Something in the Air

from Frieze magazine

German philosopher Peter Sloterdijk talks to Erik Morse about the 20th- and 21st-century phenomena of chemical warfare, designer ventilation and high-density urban living

HU037107ERIK MORSE?What role do you think literature plays in explicating what you call ‘sphereology’ – the study of the human need for interior space?
PETER SLOTERDIJK?I’ve always felt that there is a split in the European tradition between the language of philosophy and the language of art and literature that is based on the suppression of atmospheric knowledge. Similarly, until recent developments in space photography, conventional maps omitted information about the atmosphere. My ambition was to bring the atmospheric dimension back to the perception of the real. My essay Terror from the Air was extracted from Sphären. It is called ‘Air Trembling’ in German, and is the introductory part of the third volume of the Sphären trilogy. Everything in these works is about the reconstruction of atmospheric perception.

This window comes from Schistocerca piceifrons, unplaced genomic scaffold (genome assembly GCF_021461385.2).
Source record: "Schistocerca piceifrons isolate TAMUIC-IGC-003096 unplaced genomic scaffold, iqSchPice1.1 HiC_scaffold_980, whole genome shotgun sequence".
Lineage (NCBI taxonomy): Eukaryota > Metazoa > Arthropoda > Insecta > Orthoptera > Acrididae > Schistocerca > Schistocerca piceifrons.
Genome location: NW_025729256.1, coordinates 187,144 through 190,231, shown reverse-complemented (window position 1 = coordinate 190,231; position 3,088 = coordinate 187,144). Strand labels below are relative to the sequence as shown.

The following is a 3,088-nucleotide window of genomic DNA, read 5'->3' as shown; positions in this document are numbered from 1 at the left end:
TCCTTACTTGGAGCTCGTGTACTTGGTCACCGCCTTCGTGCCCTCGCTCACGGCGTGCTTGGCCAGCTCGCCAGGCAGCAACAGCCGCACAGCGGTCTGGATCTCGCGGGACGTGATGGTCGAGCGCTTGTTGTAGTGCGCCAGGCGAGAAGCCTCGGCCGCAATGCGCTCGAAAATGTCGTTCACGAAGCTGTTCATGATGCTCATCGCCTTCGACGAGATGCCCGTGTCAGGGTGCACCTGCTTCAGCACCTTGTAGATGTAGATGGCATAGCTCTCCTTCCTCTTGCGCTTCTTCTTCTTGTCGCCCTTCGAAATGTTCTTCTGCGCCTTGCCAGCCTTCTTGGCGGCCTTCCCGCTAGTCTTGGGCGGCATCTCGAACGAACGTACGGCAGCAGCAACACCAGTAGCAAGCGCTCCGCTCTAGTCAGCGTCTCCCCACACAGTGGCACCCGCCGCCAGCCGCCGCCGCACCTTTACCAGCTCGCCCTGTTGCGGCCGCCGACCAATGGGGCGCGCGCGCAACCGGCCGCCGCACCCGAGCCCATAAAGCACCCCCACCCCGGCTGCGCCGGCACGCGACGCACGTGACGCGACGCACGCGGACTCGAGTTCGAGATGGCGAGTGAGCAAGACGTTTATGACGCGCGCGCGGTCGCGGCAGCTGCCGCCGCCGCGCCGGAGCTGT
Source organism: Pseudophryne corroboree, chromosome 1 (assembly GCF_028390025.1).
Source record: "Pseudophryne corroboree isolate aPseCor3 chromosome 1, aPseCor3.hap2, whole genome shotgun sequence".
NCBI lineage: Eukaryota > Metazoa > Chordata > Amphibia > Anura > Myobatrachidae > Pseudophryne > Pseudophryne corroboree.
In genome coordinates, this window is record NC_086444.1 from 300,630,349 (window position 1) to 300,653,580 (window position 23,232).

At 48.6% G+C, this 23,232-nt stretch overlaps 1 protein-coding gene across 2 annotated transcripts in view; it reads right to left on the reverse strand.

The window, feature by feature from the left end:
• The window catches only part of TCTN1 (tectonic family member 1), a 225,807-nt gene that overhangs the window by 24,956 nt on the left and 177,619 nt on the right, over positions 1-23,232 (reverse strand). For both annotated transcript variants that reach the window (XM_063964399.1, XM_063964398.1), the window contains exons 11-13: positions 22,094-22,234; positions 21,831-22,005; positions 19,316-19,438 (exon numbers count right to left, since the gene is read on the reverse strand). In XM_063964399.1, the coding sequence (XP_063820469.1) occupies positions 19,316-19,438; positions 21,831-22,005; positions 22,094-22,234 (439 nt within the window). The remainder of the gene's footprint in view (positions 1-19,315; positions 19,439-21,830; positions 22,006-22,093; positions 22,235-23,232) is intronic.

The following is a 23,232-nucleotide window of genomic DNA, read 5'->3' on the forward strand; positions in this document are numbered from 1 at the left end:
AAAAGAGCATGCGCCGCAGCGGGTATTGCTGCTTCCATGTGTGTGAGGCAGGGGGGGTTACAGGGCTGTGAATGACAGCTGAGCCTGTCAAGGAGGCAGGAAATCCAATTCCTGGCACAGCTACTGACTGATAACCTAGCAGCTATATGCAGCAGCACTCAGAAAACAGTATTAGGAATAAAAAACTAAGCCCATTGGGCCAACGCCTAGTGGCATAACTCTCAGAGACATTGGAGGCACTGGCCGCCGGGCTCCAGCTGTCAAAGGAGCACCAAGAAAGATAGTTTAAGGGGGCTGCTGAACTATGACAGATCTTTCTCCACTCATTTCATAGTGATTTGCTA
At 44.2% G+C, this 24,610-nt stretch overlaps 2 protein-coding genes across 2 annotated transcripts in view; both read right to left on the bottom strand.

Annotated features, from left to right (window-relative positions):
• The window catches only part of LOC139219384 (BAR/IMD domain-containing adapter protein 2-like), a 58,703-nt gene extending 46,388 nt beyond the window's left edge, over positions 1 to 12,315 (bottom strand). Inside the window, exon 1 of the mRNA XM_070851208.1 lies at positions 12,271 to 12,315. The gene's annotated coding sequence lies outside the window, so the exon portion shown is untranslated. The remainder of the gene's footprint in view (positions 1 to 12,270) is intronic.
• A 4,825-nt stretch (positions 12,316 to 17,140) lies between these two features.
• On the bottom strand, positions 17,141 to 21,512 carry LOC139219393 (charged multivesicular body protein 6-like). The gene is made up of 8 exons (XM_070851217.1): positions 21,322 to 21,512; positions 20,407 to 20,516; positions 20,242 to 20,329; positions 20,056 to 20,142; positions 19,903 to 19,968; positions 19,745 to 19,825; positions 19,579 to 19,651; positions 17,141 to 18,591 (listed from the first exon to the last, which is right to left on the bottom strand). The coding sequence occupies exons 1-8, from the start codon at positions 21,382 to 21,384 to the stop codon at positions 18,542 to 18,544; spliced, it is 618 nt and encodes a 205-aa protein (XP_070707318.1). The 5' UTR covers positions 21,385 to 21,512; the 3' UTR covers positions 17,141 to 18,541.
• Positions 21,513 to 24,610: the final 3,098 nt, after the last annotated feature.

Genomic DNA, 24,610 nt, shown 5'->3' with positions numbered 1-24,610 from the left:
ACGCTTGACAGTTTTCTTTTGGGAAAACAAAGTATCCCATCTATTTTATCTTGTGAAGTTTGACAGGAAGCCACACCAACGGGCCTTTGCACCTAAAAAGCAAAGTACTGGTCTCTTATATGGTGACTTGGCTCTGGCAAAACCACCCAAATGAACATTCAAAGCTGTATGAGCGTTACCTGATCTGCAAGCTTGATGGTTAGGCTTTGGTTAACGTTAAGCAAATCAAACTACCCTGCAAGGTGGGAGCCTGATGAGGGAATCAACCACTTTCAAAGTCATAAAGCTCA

EM?One of the fundamental arguments in Terror from the Air is that classical warfare ineradicably changed with the German deployment of chlorine gas during the second battle of Ypres on 22 April 1915. It is your contention that, with this first use of chemical warfare, a new kind of ‘atmo-terrorism’ has been released upon the world, one in which the environment rather than the body is attacked. However, terrorism as a style of warfare has been present in the West as far back as the first encounters between European armies and indigenous or tribal groups: for example, night-time raids, camouflage and hit-and-run offensives. How are these examples distinct from the use of gas in the battlefields in 1915?
PS?It’s ‘only’ a technical difference. As Clausewitz [Carl von Clausewitz, 1780–1831, Prussian military theorist and strategist] demonstrated in his book, Vom Kriege [On War, 1832], in every war there is an element of excess, of montée aux extrême [rising to the extreme] – every war accelerates towards something worse. In all kinds of war, the temptation is very strong not only to fight against the enemy one-to-one but to destroy its environment – to make the fateful step from the duel to the practice of extinction. In the 20th century, montée aux extrême has developed a new technical means, such as chemical warfare. This is what I suggest in my essay on modern warfare. more

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